Silencing of Ghrelin Receptor Expression Inhibits Endometrial Cancer Cell Growth in vitro and in vivo (#8)
Ghrelin is a peptide hormone produced in a range of organs and cancers derived from them, including adenocarcinomas1. It has endocrine, paracrine, and autocrine roles in both normal and disease states. Ghrelin is expressed in endometrial cancers, while its receptor, the growth hormone secretagogue receptor 1a (GHSR1a) is expressed at various levels in normal endometrium and cancer tissues. We previously showed that ghrelin has proliferative and anti-apoptotic functions in endometrial cancers, suggesting its potential role in promoting tumour growth2. To further investigate ghrelin-GHSR1a in endometrial cancer cell progression, we examined the effect of knockdown of GHS-R1a expression in the Ishikawa endometrial cancer cell line by using RNA interference (RNAi) both in vitro and in the NOD/SCID xenograft mouse model. The lentiviral short hairpin RNA targeting GHSR1a(GHSR1a-shRNA) resulted in a stable reduction of GHS-R1a mRNA and protein.GHSR1a-shRNA Ishikawa cells showed less non-stimulated cell proliferation compared to the scrambled controls and proliferated less in response to 100nM ghrelin than with controls (100% vs 118% of control, P<0.05). Tumour volumes of GHSR1a-shRNA Ishikawa xenograft tumours were significantly reduced compared with scrambled control tumours (333±173mm3 vs 1217±227mm3 , p=0.0012) as were tumour weights (0.590±0.293g vs 0.983±0.106g, p=0.008). Immunohistochemistry demonstrated GHS-R1a in benign and cancerous glands in human endometrial tissue specimens. In summary, our results indicate that decreasing the GHSR1a protein level by RNAi significantly inhibits endometrial cancer cell line and xenograft tumour growth, hence ghrelin-GHSR1a signalling may have an important role in the development of endometrial cancer. Demonstration of a functional role for ghrelin in endometrial growth and the detection of its receptor in endometrial cancers suggest that blocking GHS-R1a may be therapeutic in this cancer.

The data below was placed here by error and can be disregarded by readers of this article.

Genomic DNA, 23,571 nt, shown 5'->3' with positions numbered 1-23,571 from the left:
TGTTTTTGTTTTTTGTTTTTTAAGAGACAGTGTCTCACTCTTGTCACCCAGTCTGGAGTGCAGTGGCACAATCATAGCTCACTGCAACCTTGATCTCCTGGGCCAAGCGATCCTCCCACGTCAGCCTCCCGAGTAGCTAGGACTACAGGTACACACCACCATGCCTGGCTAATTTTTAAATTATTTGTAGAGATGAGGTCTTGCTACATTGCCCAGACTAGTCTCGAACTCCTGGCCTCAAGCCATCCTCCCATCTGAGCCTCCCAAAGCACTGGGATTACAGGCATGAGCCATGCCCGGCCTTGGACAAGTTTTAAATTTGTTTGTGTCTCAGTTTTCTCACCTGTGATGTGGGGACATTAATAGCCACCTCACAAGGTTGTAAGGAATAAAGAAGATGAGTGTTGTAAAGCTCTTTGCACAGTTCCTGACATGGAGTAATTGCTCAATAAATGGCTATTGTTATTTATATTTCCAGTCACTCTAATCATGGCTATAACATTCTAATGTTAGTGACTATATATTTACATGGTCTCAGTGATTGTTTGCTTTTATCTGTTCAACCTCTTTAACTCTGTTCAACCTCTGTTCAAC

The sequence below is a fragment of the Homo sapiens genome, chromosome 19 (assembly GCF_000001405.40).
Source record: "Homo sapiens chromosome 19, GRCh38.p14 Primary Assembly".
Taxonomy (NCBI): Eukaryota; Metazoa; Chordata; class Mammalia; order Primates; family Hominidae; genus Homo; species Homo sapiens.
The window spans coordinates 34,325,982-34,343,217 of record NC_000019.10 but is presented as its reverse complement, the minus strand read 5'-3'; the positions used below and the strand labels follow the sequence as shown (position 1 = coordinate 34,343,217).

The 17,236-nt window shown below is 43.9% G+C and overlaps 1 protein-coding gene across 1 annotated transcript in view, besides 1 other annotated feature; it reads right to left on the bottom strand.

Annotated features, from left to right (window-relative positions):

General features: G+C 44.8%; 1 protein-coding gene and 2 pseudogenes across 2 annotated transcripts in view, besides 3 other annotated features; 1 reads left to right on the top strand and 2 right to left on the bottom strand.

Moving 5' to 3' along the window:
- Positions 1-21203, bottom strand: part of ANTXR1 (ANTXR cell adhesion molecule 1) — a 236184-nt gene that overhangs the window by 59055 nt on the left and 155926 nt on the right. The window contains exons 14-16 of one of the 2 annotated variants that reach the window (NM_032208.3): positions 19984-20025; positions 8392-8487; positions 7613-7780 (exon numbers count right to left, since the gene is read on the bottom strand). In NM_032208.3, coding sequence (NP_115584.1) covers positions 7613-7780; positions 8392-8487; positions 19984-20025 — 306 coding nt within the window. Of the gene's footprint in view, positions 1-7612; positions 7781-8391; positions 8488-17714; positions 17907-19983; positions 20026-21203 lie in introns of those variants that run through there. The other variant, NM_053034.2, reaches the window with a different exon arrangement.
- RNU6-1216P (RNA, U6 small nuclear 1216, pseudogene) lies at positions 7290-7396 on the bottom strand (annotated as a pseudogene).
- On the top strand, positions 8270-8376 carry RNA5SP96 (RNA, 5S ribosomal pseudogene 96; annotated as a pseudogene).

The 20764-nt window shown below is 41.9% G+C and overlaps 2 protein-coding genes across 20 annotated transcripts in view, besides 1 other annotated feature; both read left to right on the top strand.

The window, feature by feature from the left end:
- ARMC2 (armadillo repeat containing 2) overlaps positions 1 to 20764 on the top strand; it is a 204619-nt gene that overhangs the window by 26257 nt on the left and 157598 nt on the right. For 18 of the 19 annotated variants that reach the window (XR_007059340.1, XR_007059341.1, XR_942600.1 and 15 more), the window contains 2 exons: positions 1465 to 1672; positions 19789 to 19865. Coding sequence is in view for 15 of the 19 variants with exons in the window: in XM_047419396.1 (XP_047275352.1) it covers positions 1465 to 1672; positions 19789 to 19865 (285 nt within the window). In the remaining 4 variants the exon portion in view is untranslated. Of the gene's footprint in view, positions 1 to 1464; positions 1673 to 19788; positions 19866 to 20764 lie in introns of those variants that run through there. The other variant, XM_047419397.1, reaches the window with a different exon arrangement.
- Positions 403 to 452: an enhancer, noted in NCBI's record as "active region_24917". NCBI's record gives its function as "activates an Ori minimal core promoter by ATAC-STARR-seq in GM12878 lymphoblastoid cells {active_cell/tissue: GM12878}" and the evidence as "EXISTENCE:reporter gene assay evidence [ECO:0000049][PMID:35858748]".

Acknowledgement: This work was supported by NHMRC, UQ, MMRI, and QUT. J.N.T.F. is a recipient of UQ Postgraduate Research Scholarship. P.J. is a recipient of QLD Government Smart Futures Fellowship
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